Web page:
Tower of Dawn Page 32

And though Yrene knew the healer across the Womb was entitled to her space, though she was prepared to leave and grant the healer privacy to weep …

The woman’s shoulders shook. Another muffled sob.

On near-silent feet, Yrene approached the healer in the tub. Saw the rivulets down her young face—her light brown skin and gold-kissed umber hair nearly identical to Yrene’s own. Saw the bleakness in the woman’s tawny eyes as she gazed at the darkness high above, tears dripping off her slender jaw and into the rippling water.

There were some wounds that could not be healed. Some illnesses that even the healers’ power could not stop, if rooted too deeply. If they had come too late. If they did not mark the right signs.

The healer did not look at her as Yrene silently sat beside her tub, curling her knees to her chest before she picked up the healer’s hand and interlaced their fingers.

So Yrene sat there, holding the healer’s hand while she silently wept, the drifting steam full of the clear, sweet ringing of those bells.

After untold minutes, the woman in the tub murmured, “She was three years old.”

Yrene squeezed the healer’s damp hand. There were no words to comfort, to soothe.

“I wish …” The woman’s voice broke, her entire body shaking, candlelight jumping along her beige skin. “Sometimes I wish this gift had never been given to me.”

Yrene stilled at the words.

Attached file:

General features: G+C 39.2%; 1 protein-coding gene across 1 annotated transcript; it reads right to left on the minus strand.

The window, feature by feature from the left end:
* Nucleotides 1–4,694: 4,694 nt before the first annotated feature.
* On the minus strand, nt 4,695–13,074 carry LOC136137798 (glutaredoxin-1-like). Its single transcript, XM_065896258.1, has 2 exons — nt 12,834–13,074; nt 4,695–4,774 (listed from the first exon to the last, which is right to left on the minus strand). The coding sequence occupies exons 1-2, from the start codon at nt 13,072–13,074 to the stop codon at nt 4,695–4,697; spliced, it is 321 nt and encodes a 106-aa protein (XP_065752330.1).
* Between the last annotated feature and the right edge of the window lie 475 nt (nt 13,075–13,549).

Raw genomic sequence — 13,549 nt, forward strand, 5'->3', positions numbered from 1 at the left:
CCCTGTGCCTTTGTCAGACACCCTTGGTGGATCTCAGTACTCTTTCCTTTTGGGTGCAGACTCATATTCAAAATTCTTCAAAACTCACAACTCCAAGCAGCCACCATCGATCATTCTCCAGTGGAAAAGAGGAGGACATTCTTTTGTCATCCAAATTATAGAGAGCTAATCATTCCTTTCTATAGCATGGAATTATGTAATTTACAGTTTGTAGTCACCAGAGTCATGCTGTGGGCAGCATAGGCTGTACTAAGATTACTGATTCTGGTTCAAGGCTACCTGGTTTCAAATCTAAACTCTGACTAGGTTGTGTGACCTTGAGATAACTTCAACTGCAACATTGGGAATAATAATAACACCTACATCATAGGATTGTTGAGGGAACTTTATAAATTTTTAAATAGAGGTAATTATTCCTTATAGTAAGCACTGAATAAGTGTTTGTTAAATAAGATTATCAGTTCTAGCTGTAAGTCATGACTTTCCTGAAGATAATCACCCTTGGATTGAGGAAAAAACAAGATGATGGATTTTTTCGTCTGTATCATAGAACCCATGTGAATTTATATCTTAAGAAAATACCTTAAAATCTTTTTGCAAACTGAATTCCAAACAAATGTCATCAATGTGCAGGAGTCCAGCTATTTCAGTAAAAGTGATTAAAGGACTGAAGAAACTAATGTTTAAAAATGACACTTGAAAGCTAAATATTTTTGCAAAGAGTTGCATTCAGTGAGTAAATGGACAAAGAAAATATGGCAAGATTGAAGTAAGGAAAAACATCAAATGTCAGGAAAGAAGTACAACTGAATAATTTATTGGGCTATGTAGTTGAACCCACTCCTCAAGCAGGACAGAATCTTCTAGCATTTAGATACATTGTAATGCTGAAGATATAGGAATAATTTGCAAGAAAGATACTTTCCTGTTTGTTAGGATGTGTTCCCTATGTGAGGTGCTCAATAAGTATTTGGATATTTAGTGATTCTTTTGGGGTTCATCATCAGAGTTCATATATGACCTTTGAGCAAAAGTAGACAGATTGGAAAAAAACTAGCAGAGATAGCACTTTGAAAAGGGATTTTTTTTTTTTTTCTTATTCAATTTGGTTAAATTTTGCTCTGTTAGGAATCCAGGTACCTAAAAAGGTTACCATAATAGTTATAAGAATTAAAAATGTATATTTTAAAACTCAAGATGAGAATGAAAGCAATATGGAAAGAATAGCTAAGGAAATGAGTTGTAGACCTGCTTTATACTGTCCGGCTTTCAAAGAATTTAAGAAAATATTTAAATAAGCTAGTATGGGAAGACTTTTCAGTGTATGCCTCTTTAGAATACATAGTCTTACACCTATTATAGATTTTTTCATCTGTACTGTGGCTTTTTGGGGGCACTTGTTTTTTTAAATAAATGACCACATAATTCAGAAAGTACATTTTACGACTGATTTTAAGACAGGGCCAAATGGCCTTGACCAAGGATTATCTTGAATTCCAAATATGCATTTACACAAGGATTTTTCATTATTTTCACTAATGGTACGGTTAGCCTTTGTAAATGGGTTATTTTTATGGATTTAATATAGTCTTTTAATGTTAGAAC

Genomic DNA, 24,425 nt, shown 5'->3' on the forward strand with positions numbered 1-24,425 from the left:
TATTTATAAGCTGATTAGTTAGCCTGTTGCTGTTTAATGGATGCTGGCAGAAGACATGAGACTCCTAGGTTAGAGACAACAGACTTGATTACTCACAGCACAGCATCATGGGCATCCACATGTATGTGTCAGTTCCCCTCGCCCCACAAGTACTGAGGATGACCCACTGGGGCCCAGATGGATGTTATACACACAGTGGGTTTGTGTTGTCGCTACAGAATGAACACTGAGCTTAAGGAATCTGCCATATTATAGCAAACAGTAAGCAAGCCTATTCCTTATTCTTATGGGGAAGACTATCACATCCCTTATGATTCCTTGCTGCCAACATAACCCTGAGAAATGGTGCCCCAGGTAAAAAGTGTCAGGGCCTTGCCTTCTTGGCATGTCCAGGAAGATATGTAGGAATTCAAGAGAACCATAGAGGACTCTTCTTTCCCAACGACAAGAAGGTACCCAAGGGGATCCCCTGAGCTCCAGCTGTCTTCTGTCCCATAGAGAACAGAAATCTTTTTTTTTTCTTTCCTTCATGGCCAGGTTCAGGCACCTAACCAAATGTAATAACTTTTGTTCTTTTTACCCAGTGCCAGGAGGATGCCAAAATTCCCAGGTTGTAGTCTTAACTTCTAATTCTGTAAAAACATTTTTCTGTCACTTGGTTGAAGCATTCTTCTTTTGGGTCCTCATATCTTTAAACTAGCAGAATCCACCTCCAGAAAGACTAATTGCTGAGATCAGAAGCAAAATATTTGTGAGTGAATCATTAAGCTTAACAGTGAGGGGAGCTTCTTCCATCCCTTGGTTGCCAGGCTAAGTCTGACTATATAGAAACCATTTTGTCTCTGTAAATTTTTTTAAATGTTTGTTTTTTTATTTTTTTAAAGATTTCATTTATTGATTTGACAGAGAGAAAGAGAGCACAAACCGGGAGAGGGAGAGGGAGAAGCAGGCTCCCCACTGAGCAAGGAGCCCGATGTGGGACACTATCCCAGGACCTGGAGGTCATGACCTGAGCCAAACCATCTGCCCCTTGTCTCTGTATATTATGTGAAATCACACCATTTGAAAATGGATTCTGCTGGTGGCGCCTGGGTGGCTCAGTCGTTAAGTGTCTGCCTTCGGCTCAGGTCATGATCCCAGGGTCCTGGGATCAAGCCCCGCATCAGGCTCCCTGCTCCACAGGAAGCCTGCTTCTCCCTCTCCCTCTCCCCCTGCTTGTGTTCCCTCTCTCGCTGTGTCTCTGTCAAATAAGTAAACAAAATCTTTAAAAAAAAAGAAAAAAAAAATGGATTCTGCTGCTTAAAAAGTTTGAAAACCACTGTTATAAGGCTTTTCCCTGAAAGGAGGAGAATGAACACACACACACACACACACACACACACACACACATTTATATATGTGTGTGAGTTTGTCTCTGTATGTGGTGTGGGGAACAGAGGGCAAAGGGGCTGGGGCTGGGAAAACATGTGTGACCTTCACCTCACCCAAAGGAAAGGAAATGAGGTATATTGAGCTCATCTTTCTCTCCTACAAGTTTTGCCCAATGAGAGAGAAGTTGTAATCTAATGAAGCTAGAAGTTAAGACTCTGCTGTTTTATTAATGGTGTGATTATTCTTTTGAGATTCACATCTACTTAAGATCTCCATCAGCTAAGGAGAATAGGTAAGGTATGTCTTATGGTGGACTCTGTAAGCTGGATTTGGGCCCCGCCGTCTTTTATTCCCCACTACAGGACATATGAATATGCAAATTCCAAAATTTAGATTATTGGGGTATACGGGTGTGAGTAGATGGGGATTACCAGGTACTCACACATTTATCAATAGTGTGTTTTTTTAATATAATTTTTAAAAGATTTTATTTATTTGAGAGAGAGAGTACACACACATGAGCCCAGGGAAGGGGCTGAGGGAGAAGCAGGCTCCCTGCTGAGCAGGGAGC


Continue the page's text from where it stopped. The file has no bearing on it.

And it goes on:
The woman at last turned her head, scanning Yrene’s face, a flicker of recognition in her eyes. “Do you ever feel that way?” A raw, unguarded question.

No. She hadn’t. Not once. Not even when the smoke of her mother’s immolation had stung her eyes and she knew she could do nothing to save her. She had never once hated the gift she’d been given, because in all those years, she had never been alone thanks to it. Even with magic gone in her homeland, Yrene had still felt it, like a warm hand clasping her shoulder. A reminder of who she was, where she had come from, a living tether to countless generations of Towers women who had walked this path before her.

The healer searched Yrene’s eyes for the answer she wanted. The answer Yrene could not give. So Yrene just squeezed the woman’s hand again and stared into the darkness.

You must enter where you fear to tread.

Yrene knew what she had to do. And wished she didn’t.

“Well? Has Yrene healed you yet?”

Seated at the high table in the khagan’s great hall, Chaol turned to where Princess Hasar sat several seats down. A cooling breeze that smelled of oncoming rain flowed through the open windows to rustle the white death-banners hanging from their upper frames.

Kashin and Sartaq glanced their way—the latter giving his sister a disapproving frown.

“Talented as Yrene may be,” Chaol said carefully, aware that many listened even without acknowledging them, “we are only in the initial stages of what will likely be a long process. She left this afternoon to do some research at the Torre library.”

Hasar’s lips curled into a poisoned smile. “How fortunate for you, that we shall have the pleasure of your company for a while yet.”

As if he’d willingly stay here for a moment longer.

But Nesryn answered, still glowing from hours again spent with her family that afternoon, “Any chance for our two lands to build bonds is a fortunate one.”